Citing civil service concerns, Jersey City Council to vote on repealing rec dept. reorg


Members of the Jersey City Council grilled Business Administrator Brian Platt yesterday over a reorganization of the rec department, which they will vote on repealing due to a fear of violating the state’s civil service protections for their employees.

At yesterday’s council caucus meeting, Council President Rolando Lavarro and others peppered Platt with questions about the city’s intentions with the new reorg and whether or nor that will lead to layoffs.

He led off the discussion by referencing his summer letter to the New Jersey Civil Service Commission, saying he thinks on the face of it, the ordinance is in violation of their rules and regulations.

“They said they couldn’t necessarily opine on the legality and compliance with regard to civil service, but they also didn’t say that was in compliance with civil service, and they made it very clear to me by telephone that until they received something in writing that they couldn’t necessarily offer a formal opinion,” said Lavarro.

Platt then started to explain some of the reasoning behind the city’s decision, when he was asked outright by Councilman-at-Large Daniel Rivera whether anyone would be losing their jobs, to which Platt quickly replied no.

However, Ward C Councilman Richard Boggiano quickly interjected, “Then why are you asking them to fill out applications?”

Platt also referenced Lavarro’s letter to the state’s civil service commission whereby Lavarro wrote that he was informed by employees who “seemingly are more knowledgable about civil service” and that the city’s approach to the reorganization is in violation of the city’s most basic tenets of civil service.

“I’m one of those employees, it’s not in violation of any tenets of civil service, HR has said the same thing. The only rule is that the city must provide three days for transfers that are lateral transfers,” said Platt.

He continued to defend the city’s position vigorously by noting that there’s nothing, as far as transfers go, that wouldn’t get reviewed by the state’s civil service commission and that there’s no title changes that wouldn’t go to civil service, including a cut in pay or potential layoffs.

“I think that part of the confusion is that Civil Service won’t get notified about any changes until we make the request for the changes, and we haven’t done that yet. No one’s pay is going to get cut, and no one is losing their jobs.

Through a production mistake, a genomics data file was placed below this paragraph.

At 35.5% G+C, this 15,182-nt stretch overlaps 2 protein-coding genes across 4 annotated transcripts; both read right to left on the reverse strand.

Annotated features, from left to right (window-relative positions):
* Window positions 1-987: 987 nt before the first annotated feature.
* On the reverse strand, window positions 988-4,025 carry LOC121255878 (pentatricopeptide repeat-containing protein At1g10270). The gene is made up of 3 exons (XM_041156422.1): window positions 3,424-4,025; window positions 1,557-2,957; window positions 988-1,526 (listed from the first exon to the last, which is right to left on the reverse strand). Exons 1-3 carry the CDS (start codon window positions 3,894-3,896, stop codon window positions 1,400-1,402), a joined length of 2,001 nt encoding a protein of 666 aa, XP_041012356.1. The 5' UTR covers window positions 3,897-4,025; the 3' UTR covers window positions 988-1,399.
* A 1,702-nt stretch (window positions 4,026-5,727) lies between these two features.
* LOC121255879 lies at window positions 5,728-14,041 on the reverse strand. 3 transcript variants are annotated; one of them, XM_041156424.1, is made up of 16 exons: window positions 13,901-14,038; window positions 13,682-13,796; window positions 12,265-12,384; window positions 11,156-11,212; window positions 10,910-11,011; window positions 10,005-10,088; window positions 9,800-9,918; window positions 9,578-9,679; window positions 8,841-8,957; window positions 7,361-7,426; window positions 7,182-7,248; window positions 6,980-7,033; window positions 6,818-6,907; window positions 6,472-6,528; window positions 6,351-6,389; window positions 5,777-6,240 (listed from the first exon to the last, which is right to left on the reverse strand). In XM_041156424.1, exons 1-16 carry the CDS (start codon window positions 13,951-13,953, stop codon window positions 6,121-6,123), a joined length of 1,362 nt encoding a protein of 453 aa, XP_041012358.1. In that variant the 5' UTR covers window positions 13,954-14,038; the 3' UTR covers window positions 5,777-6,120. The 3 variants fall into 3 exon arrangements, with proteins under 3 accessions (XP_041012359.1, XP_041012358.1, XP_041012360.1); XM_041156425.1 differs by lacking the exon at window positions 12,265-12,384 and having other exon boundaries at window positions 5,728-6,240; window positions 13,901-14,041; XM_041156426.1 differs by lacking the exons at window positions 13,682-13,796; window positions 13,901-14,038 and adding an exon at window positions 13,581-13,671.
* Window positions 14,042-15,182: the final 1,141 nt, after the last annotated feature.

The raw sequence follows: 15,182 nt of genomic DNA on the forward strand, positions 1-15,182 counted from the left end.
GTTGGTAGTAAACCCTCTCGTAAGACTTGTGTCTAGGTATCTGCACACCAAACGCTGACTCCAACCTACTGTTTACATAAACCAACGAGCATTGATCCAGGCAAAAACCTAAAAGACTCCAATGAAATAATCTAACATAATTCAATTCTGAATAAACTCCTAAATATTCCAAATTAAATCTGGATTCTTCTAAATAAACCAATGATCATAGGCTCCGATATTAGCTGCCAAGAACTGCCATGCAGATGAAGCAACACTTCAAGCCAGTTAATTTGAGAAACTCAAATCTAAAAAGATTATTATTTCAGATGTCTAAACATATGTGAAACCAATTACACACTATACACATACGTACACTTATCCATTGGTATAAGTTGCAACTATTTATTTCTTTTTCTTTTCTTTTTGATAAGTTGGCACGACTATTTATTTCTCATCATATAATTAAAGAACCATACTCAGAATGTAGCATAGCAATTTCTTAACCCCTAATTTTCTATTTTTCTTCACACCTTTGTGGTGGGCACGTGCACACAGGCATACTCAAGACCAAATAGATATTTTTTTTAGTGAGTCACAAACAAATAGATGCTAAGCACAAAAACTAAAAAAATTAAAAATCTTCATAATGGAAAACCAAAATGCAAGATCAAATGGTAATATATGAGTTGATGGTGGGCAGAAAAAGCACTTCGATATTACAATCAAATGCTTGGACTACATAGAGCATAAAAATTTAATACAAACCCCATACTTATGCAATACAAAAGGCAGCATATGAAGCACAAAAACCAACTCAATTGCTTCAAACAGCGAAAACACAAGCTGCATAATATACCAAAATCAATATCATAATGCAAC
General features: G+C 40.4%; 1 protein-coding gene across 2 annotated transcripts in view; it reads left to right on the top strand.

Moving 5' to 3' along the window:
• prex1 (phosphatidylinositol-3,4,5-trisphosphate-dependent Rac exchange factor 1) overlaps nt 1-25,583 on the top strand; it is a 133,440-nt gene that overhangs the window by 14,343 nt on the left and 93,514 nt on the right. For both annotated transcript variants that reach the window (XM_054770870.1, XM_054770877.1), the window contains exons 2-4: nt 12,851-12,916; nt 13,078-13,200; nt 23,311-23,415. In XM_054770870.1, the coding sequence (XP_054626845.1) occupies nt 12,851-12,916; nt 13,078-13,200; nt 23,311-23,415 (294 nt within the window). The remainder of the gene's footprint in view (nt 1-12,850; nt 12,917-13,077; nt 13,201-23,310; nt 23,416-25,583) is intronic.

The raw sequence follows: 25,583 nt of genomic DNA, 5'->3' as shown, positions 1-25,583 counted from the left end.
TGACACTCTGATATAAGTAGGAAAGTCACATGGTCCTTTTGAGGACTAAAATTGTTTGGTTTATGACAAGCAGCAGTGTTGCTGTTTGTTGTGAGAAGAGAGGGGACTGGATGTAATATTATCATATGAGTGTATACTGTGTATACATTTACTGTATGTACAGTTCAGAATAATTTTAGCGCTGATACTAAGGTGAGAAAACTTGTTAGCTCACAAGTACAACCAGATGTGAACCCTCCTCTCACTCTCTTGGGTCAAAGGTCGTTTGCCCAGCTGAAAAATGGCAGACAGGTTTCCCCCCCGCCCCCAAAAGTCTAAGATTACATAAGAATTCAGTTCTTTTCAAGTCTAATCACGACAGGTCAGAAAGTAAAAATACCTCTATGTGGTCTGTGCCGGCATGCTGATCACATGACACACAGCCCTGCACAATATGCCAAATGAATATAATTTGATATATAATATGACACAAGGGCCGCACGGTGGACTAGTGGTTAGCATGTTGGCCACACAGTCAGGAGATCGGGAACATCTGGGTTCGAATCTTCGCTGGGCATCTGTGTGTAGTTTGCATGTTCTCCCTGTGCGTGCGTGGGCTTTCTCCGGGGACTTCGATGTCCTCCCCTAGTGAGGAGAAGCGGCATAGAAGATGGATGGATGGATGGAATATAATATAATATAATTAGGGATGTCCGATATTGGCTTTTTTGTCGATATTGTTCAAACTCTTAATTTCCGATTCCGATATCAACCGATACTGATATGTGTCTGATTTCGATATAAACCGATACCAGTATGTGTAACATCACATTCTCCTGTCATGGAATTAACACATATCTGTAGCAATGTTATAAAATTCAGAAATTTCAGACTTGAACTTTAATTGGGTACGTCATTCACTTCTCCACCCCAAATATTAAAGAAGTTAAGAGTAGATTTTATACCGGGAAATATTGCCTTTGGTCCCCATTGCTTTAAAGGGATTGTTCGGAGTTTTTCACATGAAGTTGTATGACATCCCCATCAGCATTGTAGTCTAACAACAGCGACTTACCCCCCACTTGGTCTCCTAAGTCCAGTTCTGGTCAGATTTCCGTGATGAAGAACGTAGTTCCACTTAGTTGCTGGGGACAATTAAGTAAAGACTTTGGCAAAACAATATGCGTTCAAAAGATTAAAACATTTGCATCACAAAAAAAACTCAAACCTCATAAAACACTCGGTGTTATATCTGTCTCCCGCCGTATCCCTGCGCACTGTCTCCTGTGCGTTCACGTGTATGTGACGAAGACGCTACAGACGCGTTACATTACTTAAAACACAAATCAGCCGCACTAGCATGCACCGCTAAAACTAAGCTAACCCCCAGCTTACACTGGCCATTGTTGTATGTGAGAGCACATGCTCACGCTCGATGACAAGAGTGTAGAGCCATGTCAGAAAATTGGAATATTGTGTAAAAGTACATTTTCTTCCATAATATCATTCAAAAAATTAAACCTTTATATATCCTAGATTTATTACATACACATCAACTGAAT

“Everyone has civil service protections, there’s no way we can remove them from employment, there’s no way we can do it,” Platt continued.

Lavarro followed up by saying that he thinks that it is truly cruel to ask people to re-apply for their jobs who have worked for the city for over a decade and who have civil service protections and “they’re not seeing that afforded to them in any way shape or form it appears to me.”

City Attorney Nick Strasser weighed in by saying that Platt’s assessment of the law of civil service is “exactly correct.”

“The old ordinance does not violate civil service, it was a proper exercise of organizing a city department as is the new ordinance as well. Neither ordinance violates any kind of civil service protections for anybody in particular.

“Platt’s assessment of how the policy is being applied and the protections he is describing is actually above and beyond what civil service requires,” said Strasser.

That prompted Lavarro to call on the city’s law department to put something in writing that clearly states the city’s actions are in compliance with civil service guidelines.

“I’m making a request of the law department, which is suggesting that this goes above and beyond in compliance with civil service, I’m asking specifically that the process of informing people that they must apply for a job posting is in compliance.”

Back on July 17th, the city council voted to approve reorganizing the Department of Recreation into the Department of Recreation and Youth Development, with Council President Rolando Lavarro the only no vote because he said at the time that he felt that he didn’t have the information he needed to make a “prudent decision.”

About two months after that was approved, the city’s director of human resources issued a Sept. 25th memo that was posted on the rec department’s office door notifying them that “all current Department of Recreation employees must apply to a job be considered for a role in the [new] Department of Recreation and Youth Development.”

Apparently, that memo took the council completely by surprise because most of them believed the reorg mostly revolved around a name change and combining rec programs into a new entity.

Lavarro said he was so troubled by the memo and, consequently, the ordinance that the council passed on July 19 that he wrote a letter to the Director of Agency Services with the state’s Civil Service Commission, Kelly Glenn, asking her to provide guidance.

Specifically, he wanted to know whether the memo penned by the director of Human Resources, as well as the ordinance, constitutes a violation of the state’s civil service protections for civil service employees.

Shortly after the council approved the measure, Mayor Steven Fulop touted the changes as a new approach to help children with special needs and also hosted a meeting to solicit community input.

A city spokeswoman declined to comment on the possibility of the council repealing the reorganization.

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